Soft Crust White Bread

Buns and Breads

Yo Joe

Breaduary number 2 boiiiiiiiii. If you’re not joe an haven’t a clue what Breaduary is, click here. This is my everyday white loaf. I’ve messed around with this recipe quite a bit and what I’ve ended with is just right. It’s a really soft bread with a crust that holds its own but isn’t too chewy. There’s no fat in this bread, I wanted it to be the most simple ingredients list I could make without compromising the texture and taste of the bread (lol it’s food critic Caitlin). Because there’s no butter, the crust needs some help to keep from becoming chewy and tough. The help is a tea towel. Wrapped around the bread as soon as it comes out the oven, it keeps in the steam given off by the bread as it cools and softens the crust. The only addition to flour, water, yeast and salt is 10g of sugar, you can leave it out but it gives it a beautiful slightly sweet taste and helps the bread last longer.

I make this bread in a 2lb / 9 x 5 x 2.5 inch loaf tin because I like the shape. You don’t need to use a loaf tin for this recipe, put the shaped dough onto a flour dusted baking tray and bake as stated in the recipe.

Ingredients

  • 450g white bread flour
  • 7g salt
  • 7g (1 sachet) instant dried yeast
  • 10g brown sugar, any kind
  • 310ml warm water
  • A little oil, any kind
hahah ‘ello little bum

Method

Mix the flour and salt in a large bowl. Add the yeast and sugar and mix again. Pour in the water and mix together with a metal spoon to form a shaggy ball of dough with no dry flour at the bottom of the bowl.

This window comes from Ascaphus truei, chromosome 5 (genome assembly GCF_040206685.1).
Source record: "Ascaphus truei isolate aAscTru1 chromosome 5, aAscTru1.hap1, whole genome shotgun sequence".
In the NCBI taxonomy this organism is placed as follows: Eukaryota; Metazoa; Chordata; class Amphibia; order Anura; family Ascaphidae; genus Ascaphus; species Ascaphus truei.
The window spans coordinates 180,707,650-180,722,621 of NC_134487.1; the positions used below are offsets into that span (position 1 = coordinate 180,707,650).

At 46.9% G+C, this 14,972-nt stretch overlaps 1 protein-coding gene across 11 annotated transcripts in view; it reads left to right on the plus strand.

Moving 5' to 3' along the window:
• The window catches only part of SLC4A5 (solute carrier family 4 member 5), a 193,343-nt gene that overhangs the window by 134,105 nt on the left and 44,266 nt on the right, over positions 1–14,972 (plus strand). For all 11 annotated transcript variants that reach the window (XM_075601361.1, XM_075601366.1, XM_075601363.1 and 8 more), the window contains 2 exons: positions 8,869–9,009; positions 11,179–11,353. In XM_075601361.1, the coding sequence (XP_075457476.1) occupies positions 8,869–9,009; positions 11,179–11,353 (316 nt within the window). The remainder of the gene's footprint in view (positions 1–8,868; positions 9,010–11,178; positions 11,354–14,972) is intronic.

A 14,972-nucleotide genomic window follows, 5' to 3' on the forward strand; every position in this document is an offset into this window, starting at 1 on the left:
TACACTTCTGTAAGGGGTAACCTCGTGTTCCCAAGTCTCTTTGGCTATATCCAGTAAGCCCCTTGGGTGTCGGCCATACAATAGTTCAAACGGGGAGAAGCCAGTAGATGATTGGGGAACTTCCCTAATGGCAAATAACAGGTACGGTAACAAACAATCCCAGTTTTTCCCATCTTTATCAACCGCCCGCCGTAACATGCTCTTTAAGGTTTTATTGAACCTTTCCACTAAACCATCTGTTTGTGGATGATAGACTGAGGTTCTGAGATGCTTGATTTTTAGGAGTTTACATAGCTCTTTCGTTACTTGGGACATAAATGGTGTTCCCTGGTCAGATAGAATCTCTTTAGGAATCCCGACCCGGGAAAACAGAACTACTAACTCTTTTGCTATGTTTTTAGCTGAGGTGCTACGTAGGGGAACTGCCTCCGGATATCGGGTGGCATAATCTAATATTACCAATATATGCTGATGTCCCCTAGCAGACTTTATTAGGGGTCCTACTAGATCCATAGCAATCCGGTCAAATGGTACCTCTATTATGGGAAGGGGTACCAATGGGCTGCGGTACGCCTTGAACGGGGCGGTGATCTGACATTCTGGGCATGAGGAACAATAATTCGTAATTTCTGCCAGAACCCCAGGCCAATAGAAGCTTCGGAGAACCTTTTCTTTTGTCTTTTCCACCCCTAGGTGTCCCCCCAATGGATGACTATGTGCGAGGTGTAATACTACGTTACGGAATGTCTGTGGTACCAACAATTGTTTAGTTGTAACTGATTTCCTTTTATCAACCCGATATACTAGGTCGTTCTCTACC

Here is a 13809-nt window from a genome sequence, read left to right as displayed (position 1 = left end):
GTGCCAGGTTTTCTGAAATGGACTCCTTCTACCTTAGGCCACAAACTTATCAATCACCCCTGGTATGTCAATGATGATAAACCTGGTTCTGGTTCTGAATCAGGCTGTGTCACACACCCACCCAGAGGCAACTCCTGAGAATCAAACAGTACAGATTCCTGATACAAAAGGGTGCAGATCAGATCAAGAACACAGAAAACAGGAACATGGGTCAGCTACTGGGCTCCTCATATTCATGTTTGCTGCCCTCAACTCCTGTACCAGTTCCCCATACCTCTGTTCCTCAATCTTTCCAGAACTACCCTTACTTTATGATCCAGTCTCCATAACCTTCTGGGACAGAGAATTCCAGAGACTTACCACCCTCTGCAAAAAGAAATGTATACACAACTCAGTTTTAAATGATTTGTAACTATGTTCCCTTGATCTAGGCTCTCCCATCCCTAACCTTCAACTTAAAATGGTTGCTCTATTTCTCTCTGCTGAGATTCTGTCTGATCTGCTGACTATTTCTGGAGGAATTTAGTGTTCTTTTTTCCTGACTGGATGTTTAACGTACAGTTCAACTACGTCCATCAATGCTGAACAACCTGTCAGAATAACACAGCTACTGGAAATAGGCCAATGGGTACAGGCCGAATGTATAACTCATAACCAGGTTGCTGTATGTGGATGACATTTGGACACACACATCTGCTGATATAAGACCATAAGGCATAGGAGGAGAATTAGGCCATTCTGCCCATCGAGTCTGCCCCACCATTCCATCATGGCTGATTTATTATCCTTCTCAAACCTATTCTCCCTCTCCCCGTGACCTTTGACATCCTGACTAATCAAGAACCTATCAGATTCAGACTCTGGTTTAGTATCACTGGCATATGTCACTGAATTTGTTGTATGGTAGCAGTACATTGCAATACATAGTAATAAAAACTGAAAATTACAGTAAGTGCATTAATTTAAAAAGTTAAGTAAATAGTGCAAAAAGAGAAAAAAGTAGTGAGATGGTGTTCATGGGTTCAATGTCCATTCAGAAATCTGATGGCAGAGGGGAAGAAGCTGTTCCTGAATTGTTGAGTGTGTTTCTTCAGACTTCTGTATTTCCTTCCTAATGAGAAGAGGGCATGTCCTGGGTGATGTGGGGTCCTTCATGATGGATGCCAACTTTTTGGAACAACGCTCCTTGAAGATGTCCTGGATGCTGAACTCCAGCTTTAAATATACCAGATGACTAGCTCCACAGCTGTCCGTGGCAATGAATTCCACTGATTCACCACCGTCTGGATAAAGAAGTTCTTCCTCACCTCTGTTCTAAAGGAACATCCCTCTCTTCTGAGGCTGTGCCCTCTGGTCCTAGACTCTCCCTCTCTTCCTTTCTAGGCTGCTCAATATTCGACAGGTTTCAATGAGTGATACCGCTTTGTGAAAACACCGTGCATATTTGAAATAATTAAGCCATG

Smear about half a teaspoon of oil onto your worksurface. Clearing the sides of the bowl, tip/scrape the dough out onto the lightly oiled surface. The dough will be lumpy and sticky, but hold off from adding any more flour.

Knead the dough for at least 10 mins until it is smooth, elastic and tacky (not sticky). Because the dough is quite a wet one you want to keep any contact you have with it firm and quick to avoid getting dough spread all over the counter and your hands. The best way to knead this dough is by picking it up and flipping it over so it lands with hard slap on the counter, folding it over itself (in half roughly) then turning it 90 degrees. Repeat this motion quickly. No need to be too precious about the exact movement, all you want to do is get the dough moving. Alternate this with whatever kind of kneading you like, but when the dough gets too sticky, go back to the slapping/folding motion and you’ll find the dough will become much easier to work with.

Very lightly oil the bowl used earlier. Put the kneaded dough in it. Cover the bowl with a tea towel or cling film. Place in a warm place for about an hour, until the dough has doubled in size.

Grease your loaf tin or flour your baking tray and set aside. Tip the risen dough out onto a lightly floured surface and flatten into a rectangle about the length of your loaf tin, (if your not using a loaf tin, make it any size you like). Roll up the dough tightly, tuck the ends slightly and place on the tray or in the tin. Cover with cling film or a tea towel and place back in the warm place until doubled in size again, about 45 mins. Pre heat the oven to 180 (fan oven) / 200 (non fan oven).